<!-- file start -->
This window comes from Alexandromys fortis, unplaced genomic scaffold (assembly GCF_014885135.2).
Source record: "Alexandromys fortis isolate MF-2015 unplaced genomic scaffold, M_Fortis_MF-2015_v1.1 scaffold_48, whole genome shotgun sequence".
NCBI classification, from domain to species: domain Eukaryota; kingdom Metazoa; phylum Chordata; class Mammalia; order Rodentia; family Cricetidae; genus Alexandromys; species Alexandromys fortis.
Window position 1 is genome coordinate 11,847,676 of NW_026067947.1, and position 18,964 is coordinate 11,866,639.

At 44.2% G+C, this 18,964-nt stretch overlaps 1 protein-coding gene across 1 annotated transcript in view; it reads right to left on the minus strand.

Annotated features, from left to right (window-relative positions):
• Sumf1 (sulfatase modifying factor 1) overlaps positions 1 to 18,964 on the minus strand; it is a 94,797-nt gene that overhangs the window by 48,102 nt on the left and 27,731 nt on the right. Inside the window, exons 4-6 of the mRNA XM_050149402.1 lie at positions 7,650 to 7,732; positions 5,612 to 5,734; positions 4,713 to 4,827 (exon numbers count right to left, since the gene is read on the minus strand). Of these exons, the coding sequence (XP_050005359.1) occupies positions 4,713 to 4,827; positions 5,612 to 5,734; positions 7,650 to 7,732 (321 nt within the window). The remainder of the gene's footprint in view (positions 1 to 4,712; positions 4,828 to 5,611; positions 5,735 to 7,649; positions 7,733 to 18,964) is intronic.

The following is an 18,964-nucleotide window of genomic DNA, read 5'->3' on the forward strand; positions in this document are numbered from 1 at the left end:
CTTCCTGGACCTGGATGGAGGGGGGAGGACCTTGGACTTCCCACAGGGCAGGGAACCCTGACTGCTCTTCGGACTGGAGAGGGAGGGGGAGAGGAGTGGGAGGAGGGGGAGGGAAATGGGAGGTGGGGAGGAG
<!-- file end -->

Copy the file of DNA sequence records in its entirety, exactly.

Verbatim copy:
This window comes from Alexandromys fortis, unplaced genomic scaffold (assembly GCF_014885135.2).
Source record: "Alexandromys fortis isolate MF-2015 unplaced genomic scaffold, M_Fortis_MF-2015_v1.1 scaffold_48, whole genome shotgun sequence".
NCBI classification, from domain to species: domain Eukaryota; kingdom Metazoa; phylum Chordata; class Mammalia; order Rodentia; family Cricetidae; genus Alexandromys; species Alexandromys fortis.
Window position 1 is genome coordinate 11,847,676 of NW_026067947.1, and position 18,964 is coordinate 11,866,639.

At 44.2% G+C, this 18,964-nt stretch overlaps 1 protein-coding gene across 1 annotated transcript in view; it reads right to left on the minus strand.

Annotated features, from left to right (window-relative positions):
• Sumf1 (sulfatase modifying factor 1) overlaps positions 1 to 18,964 on the minus strand; it is a 94,797-nt gene that overhangs the window by 48,102 nt on the left and 27,731 nt on the right. Inside the window, exons 4-6 of the mRNA XM_050149402.1 lie at positions 7,650 to 7,732; positions 5,612 to 5,734; positions 4,713 to 4,827 (exon numbers count right to left, since the gene is read on the minus strand). Of these exons, the coding sequence (XP_050005359.1) occupies positions 4,713 to 4,827; positions 5,612 to 5,734; positions 7,650 to 7,732 (321 nt within the window). The remainder of the gene's footprint in view (positions 1 to 4,712; positions 4,828 to 5,611; positions 5,735 to 7,649; positions 7,733 to 18,964) is intronic.

The following is an 18,964-nucleotide window of genomic DNA, read 5'->3' on the forward strand; positions in this document are numbered from 1 at the left end:
CTTCCTGGACCTGGATGGAGGGGGGAGGACCTTGGACTTCCCACAGGGCAGGGAACCCTGACTGCTCTTCGGACTGGAGAGGGAGGGGGAGAGGAGTGGGAGGAGGGGGAGGGAAATGGGAGGTGGGGAGGAG